The international community has not been able to do anything substantial about already prevailing humanitarian crises or those newly emerging in various parts of the world. In the Middle East, Saudi Arabia which considers itself the pre-eminent Sunni nation, is locked in combat with the leader of the Shia sect, Iran. They have been fighting a proxy war in Yemen, with millions dying of Saudi bombings, cholera and malnutrition. Instead of checking Saudi Arabia, Trump has been supportive of Saudi Arabia and been supplying precision weapons, together with other Western countries.
The great powers and developed countries, especially those with veto power in the UN Security Council, have also not been able to stop the genocide (originally termed ‘ethnic cleansing’ by the UN) of Rohingya Muslims from Myanmar, whose military forces have forced them to migrate to neighbouring Bangladesh through systematic persecution and a ‘scorched earth’ policy. It is remarkable that the two largest Asian nations, China and India have taken the side of the Myanmar government. Nepal recently welcomed Myanmar’s military chief.
The plight of the Palestinians was made worse by Trump’s unwarranted recognition of Jerusalem as the capital of Israel. In one fell swoop, he has plucked away their human and political rights, made a two-state solution a distant dream (also to the detriment of Israel) and made a comprehensive Middle East peace accord impossible for the time being.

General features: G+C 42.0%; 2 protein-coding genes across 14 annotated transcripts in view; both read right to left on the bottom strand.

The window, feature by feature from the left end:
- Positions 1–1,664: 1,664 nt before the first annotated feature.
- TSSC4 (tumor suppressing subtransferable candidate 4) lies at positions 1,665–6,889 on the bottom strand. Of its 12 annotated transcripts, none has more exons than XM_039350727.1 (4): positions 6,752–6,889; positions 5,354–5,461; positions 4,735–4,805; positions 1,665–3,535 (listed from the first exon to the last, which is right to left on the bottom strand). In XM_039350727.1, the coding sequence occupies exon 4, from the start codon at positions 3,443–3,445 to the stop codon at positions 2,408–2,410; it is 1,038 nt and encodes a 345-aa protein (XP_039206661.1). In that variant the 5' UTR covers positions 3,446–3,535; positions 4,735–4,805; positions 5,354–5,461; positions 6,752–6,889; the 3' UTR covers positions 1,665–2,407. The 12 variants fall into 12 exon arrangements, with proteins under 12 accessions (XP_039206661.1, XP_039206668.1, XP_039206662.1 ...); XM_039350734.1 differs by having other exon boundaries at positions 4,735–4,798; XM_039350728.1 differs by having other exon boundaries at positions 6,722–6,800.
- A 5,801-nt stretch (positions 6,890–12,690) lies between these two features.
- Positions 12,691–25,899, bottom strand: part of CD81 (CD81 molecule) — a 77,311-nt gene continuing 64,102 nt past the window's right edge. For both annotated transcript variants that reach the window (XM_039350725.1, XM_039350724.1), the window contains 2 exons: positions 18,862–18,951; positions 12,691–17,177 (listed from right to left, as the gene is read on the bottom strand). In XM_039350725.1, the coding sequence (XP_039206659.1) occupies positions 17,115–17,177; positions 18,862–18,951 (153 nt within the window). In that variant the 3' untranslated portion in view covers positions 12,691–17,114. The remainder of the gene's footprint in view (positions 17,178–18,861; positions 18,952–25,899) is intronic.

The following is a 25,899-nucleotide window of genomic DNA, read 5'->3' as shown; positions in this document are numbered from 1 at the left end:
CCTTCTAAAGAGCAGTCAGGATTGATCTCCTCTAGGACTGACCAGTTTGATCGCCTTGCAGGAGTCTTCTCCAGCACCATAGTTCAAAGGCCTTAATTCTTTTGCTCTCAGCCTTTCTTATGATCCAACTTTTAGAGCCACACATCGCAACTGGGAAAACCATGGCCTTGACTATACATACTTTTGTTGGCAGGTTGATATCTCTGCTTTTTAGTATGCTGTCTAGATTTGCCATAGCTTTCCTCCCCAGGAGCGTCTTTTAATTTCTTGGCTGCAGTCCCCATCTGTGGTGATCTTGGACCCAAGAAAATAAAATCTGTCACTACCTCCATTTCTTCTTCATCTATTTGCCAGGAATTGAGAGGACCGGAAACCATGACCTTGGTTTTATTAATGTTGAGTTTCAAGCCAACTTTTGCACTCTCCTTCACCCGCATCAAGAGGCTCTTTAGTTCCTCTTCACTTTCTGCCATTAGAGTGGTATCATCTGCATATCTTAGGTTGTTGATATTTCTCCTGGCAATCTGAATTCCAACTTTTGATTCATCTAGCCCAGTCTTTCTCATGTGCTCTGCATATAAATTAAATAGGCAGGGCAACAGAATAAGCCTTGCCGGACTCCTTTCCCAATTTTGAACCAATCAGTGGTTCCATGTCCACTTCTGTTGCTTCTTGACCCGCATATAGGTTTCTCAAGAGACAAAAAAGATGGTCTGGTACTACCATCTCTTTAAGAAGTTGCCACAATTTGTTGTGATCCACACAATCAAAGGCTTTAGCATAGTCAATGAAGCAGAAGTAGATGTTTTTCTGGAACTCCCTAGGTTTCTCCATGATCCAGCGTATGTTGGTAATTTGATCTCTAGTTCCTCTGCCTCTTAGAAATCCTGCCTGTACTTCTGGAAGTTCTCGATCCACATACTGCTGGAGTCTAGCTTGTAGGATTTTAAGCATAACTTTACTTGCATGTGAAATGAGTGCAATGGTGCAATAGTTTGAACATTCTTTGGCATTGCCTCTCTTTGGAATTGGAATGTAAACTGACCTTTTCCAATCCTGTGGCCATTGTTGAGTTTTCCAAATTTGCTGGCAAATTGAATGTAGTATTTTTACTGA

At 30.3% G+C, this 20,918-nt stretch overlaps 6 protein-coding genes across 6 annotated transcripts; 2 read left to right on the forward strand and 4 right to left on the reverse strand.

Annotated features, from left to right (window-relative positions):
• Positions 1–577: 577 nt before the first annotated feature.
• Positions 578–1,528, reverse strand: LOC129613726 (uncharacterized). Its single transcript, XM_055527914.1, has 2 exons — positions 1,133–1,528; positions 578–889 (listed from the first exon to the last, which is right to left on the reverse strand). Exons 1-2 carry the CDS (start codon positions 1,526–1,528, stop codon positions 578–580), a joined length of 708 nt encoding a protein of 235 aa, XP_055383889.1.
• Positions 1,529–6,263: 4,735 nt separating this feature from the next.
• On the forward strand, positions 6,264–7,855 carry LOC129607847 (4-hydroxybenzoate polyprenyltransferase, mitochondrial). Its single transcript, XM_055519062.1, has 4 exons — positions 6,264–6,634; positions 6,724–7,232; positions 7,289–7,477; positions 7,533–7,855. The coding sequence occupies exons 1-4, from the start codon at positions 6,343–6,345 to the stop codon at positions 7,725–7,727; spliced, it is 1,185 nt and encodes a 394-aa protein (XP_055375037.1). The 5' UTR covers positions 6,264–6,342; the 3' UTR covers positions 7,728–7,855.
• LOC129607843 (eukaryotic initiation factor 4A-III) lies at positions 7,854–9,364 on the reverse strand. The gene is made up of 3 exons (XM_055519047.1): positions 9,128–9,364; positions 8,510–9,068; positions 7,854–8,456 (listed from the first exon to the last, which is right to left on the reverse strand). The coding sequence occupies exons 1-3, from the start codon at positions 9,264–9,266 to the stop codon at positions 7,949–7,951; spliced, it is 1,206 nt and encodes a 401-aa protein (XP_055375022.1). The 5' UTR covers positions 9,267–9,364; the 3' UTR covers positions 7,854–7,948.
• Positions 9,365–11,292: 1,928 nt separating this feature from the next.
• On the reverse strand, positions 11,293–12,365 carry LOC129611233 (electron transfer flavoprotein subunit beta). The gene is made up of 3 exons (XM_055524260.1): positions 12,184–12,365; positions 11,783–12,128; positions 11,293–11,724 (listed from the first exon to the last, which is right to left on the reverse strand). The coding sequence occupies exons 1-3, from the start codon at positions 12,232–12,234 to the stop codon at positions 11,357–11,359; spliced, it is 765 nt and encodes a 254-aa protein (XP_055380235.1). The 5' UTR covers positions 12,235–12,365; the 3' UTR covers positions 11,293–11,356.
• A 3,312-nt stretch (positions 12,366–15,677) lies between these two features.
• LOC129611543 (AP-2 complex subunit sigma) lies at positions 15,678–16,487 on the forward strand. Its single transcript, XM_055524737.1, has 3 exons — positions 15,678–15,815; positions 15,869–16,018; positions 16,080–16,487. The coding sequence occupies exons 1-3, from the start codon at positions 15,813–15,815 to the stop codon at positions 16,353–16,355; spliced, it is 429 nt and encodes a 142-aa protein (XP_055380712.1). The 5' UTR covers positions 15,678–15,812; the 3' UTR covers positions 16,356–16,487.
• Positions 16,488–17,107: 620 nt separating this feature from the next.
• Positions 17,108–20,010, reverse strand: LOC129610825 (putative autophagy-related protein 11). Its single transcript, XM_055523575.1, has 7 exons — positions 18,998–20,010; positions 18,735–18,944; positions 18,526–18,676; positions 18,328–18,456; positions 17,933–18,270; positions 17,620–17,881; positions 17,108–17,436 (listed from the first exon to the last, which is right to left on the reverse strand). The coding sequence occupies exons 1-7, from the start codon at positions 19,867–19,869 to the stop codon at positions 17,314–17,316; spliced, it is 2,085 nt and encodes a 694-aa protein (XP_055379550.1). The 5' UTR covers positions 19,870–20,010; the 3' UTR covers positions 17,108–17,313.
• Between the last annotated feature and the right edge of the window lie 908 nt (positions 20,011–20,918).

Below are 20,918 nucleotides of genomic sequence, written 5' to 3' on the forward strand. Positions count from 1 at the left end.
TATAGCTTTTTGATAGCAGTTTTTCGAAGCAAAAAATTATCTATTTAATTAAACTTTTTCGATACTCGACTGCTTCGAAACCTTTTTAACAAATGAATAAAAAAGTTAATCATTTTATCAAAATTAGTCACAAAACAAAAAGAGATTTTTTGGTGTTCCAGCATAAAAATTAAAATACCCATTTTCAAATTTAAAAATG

The Rise of Nationalism & Populism in Europe
Communism may have been banned from Europe, but now the spectre of nationalism and populism is haunting Europe. In France, Emmanuel Macron managed to defeat the ultra-rightwing party in the presidential election. However, two mainstream parties – of the centre-right and centre-left – were decimated. In the Netherlands and Germany, the mainstream parties barely managed to keep the far-right at bay.
In Germany, the far-right party “Alternative fuer Deutschland” has become the third largest in the Bundestag (parliament). The leaders of the three would-be coalition partners (Christian Democratic Union, Christian Social Union and Social Democrats) – the ‘Grand Coalition’ – have all lost support and prestige. More than half of all Germans want Angela Merkel, the incumbent chancellor – previously the darling of the common people – to step down. Four months after the parliamentary elections, a new government is nowhere in sight.
In Hungary and Poland populism and xenophobia have reared their ugly heads and are threatening not only liberal democracy, but the unity and stability of the European Union itself.
UN Secretary-General’s New Year’s Message
UN Secretary-General Antonio Guterres has called for global unity to overcome growing challenges. He added that the world appeared to have “gone in reverse . . . I am not issuing an appeal, I am issuing an alert . . . a red alert for our world.” He continued: “I call for unity . . .We can settle conflicts, overcome hatred and defend shared values. But we can only do that together.”
2017 in Review/Prospects for 2018
BY PRABASI NEPALI